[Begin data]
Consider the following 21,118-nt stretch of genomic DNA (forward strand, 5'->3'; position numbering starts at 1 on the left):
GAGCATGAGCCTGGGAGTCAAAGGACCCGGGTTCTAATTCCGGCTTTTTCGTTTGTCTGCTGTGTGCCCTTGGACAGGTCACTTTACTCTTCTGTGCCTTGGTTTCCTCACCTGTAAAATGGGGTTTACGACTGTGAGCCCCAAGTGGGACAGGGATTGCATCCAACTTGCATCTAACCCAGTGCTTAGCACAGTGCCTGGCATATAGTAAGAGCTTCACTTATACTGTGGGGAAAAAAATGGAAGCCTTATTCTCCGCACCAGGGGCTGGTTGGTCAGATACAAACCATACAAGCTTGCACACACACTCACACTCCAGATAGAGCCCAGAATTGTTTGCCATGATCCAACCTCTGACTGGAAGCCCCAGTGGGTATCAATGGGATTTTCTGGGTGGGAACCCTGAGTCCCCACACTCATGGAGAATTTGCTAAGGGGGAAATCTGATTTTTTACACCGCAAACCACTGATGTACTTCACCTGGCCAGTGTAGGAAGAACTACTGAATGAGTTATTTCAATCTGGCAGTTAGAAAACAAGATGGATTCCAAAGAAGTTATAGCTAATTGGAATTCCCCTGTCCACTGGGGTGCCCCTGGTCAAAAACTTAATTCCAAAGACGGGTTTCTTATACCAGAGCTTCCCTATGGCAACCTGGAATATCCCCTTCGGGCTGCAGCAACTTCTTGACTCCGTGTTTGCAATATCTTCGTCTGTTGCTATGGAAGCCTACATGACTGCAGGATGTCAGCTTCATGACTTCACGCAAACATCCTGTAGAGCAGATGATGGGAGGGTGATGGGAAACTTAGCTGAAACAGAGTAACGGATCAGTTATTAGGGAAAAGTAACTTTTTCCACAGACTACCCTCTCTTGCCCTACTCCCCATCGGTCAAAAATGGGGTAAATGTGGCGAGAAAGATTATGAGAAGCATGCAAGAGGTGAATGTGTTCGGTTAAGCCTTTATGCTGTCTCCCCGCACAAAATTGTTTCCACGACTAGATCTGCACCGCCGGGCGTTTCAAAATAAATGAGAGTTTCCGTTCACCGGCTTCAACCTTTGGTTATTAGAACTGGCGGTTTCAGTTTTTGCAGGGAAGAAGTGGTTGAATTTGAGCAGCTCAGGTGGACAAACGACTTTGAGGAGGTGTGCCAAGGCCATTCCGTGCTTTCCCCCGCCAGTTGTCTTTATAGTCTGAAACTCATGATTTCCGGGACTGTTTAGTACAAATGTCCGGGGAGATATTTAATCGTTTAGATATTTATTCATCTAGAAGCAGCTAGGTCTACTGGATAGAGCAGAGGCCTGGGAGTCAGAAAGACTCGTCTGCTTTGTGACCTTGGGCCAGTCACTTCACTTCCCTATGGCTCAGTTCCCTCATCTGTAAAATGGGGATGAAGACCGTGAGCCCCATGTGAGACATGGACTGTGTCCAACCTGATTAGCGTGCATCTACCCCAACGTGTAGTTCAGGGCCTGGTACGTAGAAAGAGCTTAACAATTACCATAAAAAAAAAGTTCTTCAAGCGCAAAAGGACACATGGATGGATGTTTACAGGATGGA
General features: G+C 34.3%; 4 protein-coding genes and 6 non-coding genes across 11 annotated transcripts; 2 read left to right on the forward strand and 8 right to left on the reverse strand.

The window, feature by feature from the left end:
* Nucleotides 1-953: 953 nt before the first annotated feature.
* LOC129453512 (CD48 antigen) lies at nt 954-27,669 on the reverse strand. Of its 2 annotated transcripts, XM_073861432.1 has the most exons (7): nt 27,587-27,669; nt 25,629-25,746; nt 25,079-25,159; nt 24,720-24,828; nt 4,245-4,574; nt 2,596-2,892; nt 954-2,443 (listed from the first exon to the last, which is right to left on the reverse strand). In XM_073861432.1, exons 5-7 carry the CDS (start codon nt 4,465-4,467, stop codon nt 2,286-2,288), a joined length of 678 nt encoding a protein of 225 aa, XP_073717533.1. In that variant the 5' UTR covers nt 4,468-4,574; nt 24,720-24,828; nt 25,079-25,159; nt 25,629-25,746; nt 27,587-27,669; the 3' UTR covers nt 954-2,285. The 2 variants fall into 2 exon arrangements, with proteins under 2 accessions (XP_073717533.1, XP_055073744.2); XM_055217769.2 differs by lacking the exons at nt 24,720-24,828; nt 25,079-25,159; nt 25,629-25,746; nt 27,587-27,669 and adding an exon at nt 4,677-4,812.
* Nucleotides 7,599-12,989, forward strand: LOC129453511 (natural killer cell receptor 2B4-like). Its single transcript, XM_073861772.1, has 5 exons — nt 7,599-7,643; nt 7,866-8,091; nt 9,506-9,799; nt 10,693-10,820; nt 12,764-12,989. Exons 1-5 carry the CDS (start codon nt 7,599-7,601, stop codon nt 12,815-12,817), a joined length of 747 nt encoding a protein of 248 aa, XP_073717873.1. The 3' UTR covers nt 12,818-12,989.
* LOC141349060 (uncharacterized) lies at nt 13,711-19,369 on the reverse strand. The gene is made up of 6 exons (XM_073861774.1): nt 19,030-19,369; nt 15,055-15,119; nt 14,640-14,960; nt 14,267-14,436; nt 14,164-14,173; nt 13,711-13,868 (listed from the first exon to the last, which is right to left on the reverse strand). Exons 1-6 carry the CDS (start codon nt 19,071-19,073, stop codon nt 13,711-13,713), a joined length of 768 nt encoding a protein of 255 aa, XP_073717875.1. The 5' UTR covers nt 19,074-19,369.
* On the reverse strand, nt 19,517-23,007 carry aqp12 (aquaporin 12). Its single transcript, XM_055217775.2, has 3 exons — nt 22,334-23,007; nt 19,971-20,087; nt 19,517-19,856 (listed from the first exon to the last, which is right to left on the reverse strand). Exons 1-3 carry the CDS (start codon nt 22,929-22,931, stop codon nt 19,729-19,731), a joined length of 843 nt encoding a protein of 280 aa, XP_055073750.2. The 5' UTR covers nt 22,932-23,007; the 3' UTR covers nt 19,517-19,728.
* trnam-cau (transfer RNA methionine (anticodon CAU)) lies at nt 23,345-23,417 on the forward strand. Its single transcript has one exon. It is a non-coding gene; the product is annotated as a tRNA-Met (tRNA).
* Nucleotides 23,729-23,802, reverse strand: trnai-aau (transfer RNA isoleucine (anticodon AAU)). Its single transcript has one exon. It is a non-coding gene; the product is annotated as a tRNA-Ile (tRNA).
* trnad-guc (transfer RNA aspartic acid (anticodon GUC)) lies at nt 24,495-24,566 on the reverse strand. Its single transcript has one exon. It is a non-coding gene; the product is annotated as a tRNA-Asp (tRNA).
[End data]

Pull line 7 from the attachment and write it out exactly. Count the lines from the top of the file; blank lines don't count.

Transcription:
* Nucleotides 7,599-12,989, forward strand: LOC129453511 (natural killer cell receptor 2B4-like). Its single transcript, XM_073861772.1, has 5 exons — nt 7,599-7,643; nt 7,866-8,091; nt 9,506-9,799; nt 10,693-10,820; nt 12,764-12,989. Exons 1-5 carry the CDS (start codon nt 7,599-7,601, stop codon nt 12,815-12,817), a joined length of 747 nt encoding a protein of 248 aa, XP_073717873.1. The 3' UTR covers nt 12,818-12,989.